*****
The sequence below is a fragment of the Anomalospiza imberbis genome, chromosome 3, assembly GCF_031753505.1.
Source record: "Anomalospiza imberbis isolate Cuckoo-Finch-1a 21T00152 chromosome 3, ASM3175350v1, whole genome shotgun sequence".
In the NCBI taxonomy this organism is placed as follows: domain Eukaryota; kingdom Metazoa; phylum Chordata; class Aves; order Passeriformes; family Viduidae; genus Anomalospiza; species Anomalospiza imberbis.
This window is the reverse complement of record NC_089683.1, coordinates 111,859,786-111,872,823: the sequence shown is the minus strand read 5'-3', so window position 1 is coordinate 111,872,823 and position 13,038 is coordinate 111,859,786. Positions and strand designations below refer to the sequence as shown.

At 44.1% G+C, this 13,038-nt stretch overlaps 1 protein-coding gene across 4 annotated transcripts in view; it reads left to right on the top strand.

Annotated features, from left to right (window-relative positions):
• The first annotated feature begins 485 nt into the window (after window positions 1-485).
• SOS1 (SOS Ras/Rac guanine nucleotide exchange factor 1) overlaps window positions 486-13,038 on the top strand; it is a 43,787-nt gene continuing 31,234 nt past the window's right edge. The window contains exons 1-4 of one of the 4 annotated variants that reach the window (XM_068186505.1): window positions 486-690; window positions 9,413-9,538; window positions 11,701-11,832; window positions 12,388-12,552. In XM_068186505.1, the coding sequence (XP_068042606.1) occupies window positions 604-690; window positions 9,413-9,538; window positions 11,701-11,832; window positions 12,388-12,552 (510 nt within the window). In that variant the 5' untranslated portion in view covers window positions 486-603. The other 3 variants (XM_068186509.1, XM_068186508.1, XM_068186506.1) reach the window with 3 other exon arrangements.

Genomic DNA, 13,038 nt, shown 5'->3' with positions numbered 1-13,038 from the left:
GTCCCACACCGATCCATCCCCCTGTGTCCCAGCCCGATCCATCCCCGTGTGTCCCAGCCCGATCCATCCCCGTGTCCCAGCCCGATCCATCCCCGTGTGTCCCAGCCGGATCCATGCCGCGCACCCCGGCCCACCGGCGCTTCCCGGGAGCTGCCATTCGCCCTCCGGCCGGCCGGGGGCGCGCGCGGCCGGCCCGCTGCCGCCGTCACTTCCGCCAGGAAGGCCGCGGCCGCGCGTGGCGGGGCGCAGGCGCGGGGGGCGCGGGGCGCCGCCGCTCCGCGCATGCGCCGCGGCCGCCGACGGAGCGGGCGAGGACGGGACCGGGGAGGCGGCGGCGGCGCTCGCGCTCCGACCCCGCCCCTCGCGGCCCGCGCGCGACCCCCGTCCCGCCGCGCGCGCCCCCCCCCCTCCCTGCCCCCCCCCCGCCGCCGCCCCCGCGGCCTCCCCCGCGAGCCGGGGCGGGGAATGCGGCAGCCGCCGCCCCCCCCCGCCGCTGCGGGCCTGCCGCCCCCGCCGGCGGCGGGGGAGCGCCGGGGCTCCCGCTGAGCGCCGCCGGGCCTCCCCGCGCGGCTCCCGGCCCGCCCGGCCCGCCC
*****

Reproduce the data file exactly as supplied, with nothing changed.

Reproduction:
The sequence below is a fragment of the Anomalospiza imberbis genome, chromosome 3, assembly GCF_031753505.1.
Source record: "Anomalospiza imberbis isolate Cuckoo-Finch-1a 21T00152 chromosome 3, ASM3175350v1, whole genome shotgun sequence".
In the NCBI taxonomy this organism is placed as follows: domain Eukaryota; kingdom Metazoa; phylum Chordata; class Aves; order Passeriformes; family Viduidae; genus Anomalospiza; species Anomalospiza imberbis.
This window is the reverse complement of record NC_089683.1, coordinates 111,859,786-111,872,823: the sequence shown is the minus strand read 5'-3', so window position 1 is coordinate 111,872,823 and position 13,038 is coordinate 111,859,786. Positions and strand designations below refer to the sequence as shown.

At 44.1% G+C, this 13,038-nt stretch overlaps 1 protein-coding gene across 4 annotated transcripts in view; it reads left to right on the top strand.

Annotated features, from left to right (window-relative positions):
• The first annotated feature begins 485 nt into the window (after window positions 1-485).
• SOS1 (SOS Ras/Rac guanine nucleotide exchange factor 1) overlaps window positions 486-13,038 on the top strand; it is a 43,787-nt gene continuing 31,234 nt past the window's right edge. The window contains exons 1-4 of one of the 4 annotated variants that reach the window (XM_068186505.1): window positions 486-690; window positions 9,413-9,538; window positions 11,701-11,832; window positions 12,388-12,552. In XM_068186505.1, the coding sequence (XP_068042606.1) occupies window positions 604-690; window positions 9,413-9,538; window positions 11,701-11,832; window positions 12,388-12,552 (510 nt within the window). In that variant the 5' untranslated portion in view covers window positions 486-603. The other 3 variants (XM_068186509.1, XM_068186508.1, XM_068186506.1) reach the window with 3 other exon arrangements.

Genomic DNA, 13,038 nt, shown 5'->3' with positions numbered 1-13,038 from the left:
GTCCCACACCGATCCATCCCCCTGTGTCCCAGCCCGATCCATCCCCGTGTGTCCCAGCCCGATCCATCCCCGTGTCCCAGCCCGATCCATCCCCGTGTGTCCCAGCCGGATCCATGCCGCGCACCCCGGCCCACCGGCGCTTCCCGGGAGCTGCCATTCGCCCTCCGGCCGGCCGGGGGCGCGCGCGGCCGGCCCGCTGCCGCCGTCACTTCCGCCAGGAAGGCCGCGGCCGCGCGTGGCGGGGCGCAGGCGCGGGGGGCGCGGGGCGCCGCCGCTCCGCGCATGCGCCGCGGCCGCCGACGGAGCGGGCGAGGACGGGACCGGGGAGGCGGCGGCGGCGCTCGCGCTCCGACCCCGCCCCTCGCGGCCCGCGCGCGACCCCCGTCCCGCCGCGCGCGCCCCCCCCCCTCCCTGCCCCCCCCCCGCCGCCGCCCCCGCGGCCTCCCCCGCGAGCCGGGGCGGGGAATGCGGCAGCCGCCGCCCCCCCCCGCCGCTGCGGGCCTGCCGCCCCCGCCGGCGGCGGGGGAGCGCCGGGGCTCCCGCTGAGCGCCGCCGGGCCTCCCCGCGCGGCTCCCGGCCCGCCCGGCCCGCCC